I always love music that creates its own world around it. And that is something that Ultra-eko has always been a master at. Past albums have offered us songs that are powerful and poignant yet written in the language of the streets, not necessarily the same streets that the rest of us walk it seems, and they seem set in a strange sonic world which sits somewhere between Michael Moorcock’s Dancers at The End of Time novels and a Ken Loach script. (Now that is a TV series that needs to be made.)

Tales From the Underside Pinguism seems the most realised vision of that world yet, a suite of songs, a sonic journey…perhaps even a concept album, call it what you will, which takes us through the heart of this dark and delicious alternate world. It is a world filled with strange and exotic characters, not just our eponymous (anti-)heroes but Grandad, a drug-addled Pingu, disgruntled actors, bounty hunters, human-spider hybrids and, not least, the villain of the piece, The Outsider Artist, a creative immortalising people by making art out of them to feed his psychopathic visions.

It is also about as “meta” as you can get. The album uses music and lyrics to create a fully realised world yet even the people who reside there don’t seem to know what is real and what is fantasy. We switch between this world (presumably) and the Underside, blurring the edges of both as we do so. The denizens of this world are a mix of heightened b-movie scream flick monsters and the people that you pass every day on the street. And of course Pingu the Penguin recast as a belligerent, bombed-out loser, and later (spoiler alert) as an arch creator of worlds. And, if that wasn’t layered enough we get pulled into an intermission where two of the characters, Bazza and Hartley, reveal themselves to be merely actors in Tales From the Underside Pinguism, a touring show and one that they are not too enamoured with. There are even musical contributions from The Echoes, the support band for the tour.

Confused? I don’t blame you but it will all make sense when Amazon Prime pick up the rights to the series and Sean Bean is picking fits in a penguin costume and shouting “Bastard!” at any who come near him. Or maybe it won’t.

And if the world created for this album to live in is ornate, unique, strange and unexpected…the same goes for the music. Baroom Brawl Part 1 might tell of futuristic bounty hunters grappling with unearthly adversaries but it does so over music that wanders between deft hip-hop salvos and soulful interludes. Lesser artists would have played a more obvious card, one of metal riffs and bombastic blasts, but it is the matter of fact lyrics…“It weren’t the best of days but it weren’t the worst either,”  and the musical understatement which almost makes it all seem, well, real!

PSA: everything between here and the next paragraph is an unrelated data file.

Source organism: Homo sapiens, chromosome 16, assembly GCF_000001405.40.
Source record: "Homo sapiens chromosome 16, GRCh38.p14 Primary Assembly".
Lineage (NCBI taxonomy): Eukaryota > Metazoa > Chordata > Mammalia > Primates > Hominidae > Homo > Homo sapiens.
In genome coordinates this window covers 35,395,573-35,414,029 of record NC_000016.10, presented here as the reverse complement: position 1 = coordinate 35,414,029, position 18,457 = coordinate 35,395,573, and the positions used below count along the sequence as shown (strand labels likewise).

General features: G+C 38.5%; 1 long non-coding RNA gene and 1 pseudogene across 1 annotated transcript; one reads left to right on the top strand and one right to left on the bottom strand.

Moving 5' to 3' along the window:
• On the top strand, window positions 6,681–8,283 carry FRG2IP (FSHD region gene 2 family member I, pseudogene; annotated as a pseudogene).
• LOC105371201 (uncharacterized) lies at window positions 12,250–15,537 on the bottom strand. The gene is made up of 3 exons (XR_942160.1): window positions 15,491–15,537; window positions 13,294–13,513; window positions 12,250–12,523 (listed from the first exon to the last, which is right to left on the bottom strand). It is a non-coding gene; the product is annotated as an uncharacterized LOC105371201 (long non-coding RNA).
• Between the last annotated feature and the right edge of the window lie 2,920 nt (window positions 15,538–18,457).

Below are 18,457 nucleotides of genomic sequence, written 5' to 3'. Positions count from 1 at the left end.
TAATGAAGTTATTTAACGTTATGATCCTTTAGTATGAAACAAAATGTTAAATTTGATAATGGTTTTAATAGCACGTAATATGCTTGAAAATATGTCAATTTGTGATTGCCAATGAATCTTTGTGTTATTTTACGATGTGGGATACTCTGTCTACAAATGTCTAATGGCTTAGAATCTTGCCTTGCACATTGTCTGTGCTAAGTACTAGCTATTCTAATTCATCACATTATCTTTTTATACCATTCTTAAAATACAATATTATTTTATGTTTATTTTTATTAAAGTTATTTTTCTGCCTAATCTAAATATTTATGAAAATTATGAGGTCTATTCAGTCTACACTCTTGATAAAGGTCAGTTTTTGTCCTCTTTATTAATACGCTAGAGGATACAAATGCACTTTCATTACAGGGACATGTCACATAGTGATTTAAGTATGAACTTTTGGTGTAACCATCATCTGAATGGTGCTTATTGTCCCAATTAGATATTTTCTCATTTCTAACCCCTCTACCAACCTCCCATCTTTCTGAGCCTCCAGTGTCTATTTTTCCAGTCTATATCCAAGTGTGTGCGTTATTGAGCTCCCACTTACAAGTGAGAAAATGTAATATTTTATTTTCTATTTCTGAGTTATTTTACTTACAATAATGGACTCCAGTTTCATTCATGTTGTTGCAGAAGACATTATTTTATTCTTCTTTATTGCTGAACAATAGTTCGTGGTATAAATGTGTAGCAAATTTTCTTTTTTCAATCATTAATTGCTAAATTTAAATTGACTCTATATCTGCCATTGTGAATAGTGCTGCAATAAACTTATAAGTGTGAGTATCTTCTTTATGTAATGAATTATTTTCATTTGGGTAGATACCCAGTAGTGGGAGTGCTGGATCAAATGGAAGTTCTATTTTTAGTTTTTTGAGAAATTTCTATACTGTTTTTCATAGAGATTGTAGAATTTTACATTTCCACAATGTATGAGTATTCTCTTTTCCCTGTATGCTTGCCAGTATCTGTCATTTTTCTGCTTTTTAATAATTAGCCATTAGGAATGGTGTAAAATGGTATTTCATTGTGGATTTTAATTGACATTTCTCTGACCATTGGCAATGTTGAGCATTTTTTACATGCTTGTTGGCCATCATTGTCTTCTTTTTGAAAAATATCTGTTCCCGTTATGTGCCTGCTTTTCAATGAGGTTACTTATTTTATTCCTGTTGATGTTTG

Outsider Artist, the track which introduces the arch-villain of the piece is perhaps the most in-depth debate on conceptual art that has ever happened in music – imagine Damien Hirst on Ketamine hosting Portrait Artist of the Year! Actually, best you don’t, you’ll have nightmares.

Jehovah is the sort of big soul number that Curtis Mayfield would have given his right arm to have in his repertoire, though I doubt it is the lyrical route that he would have taken. Clive Barker? Perhaps. When I Was A Lad reminds us of the humour that runs through the DNA of Ultra-eco’s creations, Grandad’s memories of his youth, Monty Python’s Four Yorkshiremen sketch: The Musical, and proof of the adage, the older you get the better you were.

We end with The Magic Maker, a spoken word TED talk on Pingu as the creator, the supreme being, the omnipotent one…and you thought that he was just a strange cartoon penguin, that’s what he want’s you to believe, and the house band play us out as the credits roll and Bazza and Hartley talk over them.

If you get to the other end of the album and think, WTF? then I suspect that is the desired effect anyway. Why the need for everything to be spelt out for you? What’s wrong with feeling slightly lost? Isn’t that what adventures are all about?

In a string of unique releases, Tales From The Underside is the most brilliant yet and one that seems to pull all the previous threads together into a strange and seductive sonic design. Buy it now, this may be the one time in history that the soundtrack album gets written before the cult movie gets made. Eternal Donnie of the Spotless Darko? Nah, it doesn’t even come close to this.

Right, I’m off for a lie down!

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